Some of my childhood’s foods are nostalgia-in-a-wrapper, and I wouldn’t think to eat them just for their own sake – Cadbury cream eggs, red Swedish fish, butter cake with whipped cream icing, fudgsicles. Some of them I would love to still eat but they can’t be found or replicated– I have been unable to duplicate my childhood next-door neighbor’s butter brickle cookies, and I only make her cheesecake (really more of a sweet heavy quiche) when my little brother can come help me eat the thing. Rumor has it Coca-Cola Slurpees have returned, thank God for small favors; Pepsi ones are an unholy abomination. Uneeda Biscuits are well nigh impossible to find these days, but what else am I supposed to eat when I am nauseated? Dell’s Iced Tea frozen concentrate is no longer manufactured; I used to return to my apartment here with a cooler full of 40 or 50 cans in the trunk of my car. Sweetzel’s spiced wafers can be found but only on the East Coast. Same with Zitner’s Butter Krak eggs, an Easter staple. When I was pregnant with Primo, the Rite Aid near my job had these, next to the more typical Easter candy. I spied them and bought the entire box of twenty-four eggs – all the stock they had – at once. I can still mail order them from Zitner’s in Philly, but delicious as they are, they are no longer the candy of my childhood's Easters – the insides are not as creamy, the eggs are smaller and much more uniformly shaped, with less craggy sticky-outy toasted coconut bits.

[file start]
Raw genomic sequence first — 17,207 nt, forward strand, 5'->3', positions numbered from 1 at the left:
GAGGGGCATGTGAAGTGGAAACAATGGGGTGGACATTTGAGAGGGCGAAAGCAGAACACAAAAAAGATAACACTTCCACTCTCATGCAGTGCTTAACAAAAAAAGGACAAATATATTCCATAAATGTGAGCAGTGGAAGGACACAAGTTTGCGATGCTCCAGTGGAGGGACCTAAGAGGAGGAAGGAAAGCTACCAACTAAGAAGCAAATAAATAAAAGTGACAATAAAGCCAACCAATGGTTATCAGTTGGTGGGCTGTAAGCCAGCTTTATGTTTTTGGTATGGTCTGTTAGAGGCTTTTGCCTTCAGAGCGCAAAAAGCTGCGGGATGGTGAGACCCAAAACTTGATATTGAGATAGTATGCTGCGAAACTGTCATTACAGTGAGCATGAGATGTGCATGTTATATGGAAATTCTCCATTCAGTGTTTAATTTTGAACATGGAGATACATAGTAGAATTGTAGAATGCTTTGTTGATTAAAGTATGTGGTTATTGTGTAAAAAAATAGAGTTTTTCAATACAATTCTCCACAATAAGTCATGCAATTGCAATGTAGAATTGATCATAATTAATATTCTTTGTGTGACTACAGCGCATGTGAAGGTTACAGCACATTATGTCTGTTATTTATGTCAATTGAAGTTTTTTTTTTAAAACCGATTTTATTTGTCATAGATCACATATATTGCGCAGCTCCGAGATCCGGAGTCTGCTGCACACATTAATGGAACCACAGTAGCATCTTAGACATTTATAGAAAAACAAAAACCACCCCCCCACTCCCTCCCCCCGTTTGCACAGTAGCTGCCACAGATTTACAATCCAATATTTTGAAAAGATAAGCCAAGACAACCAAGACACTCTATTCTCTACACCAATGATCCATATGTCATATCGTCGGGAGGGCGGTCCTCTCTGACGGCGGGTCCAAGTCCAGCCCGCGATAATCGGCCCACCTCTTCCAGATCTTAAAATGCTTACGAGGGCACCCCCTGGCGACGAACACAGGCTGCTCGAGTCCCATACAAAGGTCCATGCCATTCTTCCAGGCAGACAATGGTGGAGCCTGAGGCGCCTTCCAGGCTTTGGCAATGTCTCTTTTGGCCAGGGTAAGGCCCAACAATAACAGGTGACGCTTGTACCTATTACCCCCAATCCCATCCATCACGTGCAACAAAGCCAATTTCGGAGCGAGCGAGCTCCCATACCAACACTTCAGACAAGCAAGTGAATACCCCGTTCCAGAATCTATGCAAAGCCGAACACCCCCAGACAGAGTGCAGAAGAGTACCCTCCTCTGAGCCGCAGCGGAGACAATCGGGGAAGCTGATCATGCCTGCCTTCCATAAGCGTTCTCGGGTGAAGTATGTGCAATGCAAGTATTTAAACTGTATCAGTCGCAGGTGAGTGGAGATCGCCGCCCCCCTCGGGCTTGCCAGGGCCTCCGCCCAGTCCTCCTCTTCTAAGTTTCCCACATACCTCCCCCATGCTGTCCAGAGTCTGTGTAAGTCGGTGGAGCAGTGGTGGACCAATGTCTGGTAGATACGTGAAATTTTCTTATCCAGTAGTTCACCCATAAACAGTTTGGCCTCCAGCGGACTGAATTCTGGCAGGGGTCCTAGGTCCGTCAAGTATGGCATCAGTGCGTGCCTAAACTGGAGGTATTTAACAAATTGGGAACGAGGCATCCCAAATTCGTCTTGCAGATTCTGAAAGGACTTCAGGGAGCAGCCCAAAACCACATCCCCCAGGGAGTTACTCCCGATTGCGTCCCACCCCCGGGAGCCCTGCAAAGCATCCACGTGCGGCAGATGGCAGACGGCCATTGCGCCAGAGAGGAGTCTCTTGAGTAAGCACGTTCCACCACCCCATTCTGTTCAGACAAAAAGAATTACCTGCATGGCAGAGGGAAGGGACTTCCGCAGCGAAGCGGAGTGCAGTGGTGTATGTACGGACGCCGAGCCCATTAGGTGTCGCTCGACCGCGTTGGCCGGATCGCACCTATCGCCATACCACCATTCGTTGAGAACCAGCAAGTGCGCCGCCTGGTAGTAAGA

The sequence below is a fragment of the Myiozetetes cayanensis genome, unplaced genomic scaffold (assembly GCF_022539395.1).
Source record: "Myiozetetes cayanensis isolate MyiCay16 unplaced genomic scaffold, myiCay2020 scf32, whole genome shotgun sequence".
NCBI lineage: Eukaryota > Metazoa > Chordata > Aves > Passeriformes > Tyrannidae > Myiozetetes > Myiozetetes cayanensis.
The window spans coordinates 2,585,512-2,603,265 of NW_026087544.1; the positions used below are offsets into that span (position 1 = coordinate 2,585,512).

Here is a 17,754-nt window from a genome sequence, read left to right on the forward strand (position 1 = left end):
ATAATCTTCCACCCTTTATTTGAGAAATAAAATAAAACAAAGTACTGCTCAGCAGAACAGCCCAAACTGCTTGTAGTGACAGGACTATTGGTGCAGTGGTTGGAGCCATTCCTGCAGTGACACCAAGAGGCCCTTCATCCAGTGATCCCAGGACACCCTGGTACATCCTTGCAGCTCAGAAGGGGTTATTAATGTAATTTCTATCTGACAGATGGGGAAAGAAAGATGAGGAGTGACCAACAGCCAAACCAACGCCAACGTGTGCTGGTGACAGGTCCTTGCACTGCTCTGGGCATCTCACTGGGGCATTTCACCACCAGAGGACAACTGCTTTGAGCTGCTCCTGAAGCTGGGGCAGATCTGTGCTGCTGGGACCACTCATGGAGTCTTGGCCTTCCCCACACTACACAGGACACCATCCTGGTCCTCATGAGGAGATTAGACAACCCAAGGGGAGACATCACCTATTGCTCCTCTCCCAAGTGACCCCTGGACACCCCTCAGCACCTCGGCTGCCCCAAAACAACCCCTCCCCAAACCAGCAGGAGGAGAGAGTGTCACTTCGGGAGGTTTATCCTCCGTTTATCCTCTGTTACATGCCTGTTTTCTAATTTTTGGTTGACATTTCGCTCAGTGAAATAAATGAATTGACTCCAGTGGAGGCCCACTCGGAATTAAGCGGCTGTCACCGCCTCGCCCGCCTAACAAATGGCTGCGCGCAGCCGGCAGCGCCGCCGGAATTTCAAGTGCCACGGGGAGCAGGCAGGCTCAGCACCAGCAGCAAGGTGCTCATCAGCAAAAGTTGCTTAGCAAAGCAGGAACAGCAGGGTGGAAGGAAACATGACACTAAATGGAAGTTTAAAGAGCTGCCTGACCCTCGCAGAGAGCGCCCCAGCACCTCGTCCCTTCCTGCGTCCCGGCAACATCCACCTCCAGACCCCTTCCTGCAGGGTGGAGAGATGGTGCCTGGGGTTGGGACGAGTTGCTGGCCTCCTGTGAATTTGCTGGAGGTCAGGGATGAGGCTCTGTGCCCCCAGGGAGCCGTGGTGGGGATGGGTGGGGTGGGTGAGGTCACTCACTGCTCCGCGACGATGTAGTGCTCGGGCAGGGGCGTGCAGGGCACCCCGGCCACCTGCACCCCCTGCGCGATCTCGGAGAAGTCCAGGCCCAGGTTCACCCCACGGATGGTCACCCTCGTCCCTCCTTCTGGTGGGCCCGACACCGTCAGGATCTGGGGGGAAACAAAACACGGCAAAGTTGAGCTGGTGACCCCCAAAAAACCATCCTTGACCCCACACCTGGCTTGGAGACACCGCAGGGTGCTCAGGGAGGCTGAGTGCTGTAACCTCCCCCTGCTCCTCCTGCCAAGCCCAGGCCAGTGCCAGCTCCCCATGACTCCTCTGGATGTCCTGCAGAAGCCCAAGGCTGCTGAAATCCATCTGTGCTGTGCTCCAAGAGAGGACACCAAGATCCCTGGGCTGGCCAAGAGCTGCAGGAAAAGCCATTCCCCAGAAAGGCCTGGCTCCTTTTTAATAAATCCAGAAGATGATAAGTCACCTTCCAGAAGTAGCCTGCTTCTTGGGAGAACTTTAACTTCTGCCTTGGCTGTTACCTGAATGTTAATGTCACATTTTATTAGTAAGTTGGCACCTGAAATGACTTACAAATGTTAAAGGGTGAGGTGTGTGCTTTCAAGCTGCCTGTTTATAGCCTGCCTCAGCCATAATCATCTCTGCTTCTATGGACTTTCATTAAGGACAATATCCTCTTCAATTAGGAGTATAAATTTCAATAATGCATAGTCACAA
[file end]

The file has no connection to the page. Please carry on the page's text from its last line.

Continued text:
Some confections I can still get, but I sort of prefer to keep them in my memory as the nectar I remember –
Duffy’s Fluffy Ruffles (Duffy’s Delicious Candies is a teeny candy store in my hometown that makes all their own candy, including these coconut-cream, rolled-in-chocolate, then rolled-in-coconut delights. My mother bought all of our Easter candy there, including gigantic 2-lb coconut cream eggs with our names iced on top, and solid milk chocolate airplanes and trains for my little brother who doesn’t like coconut. )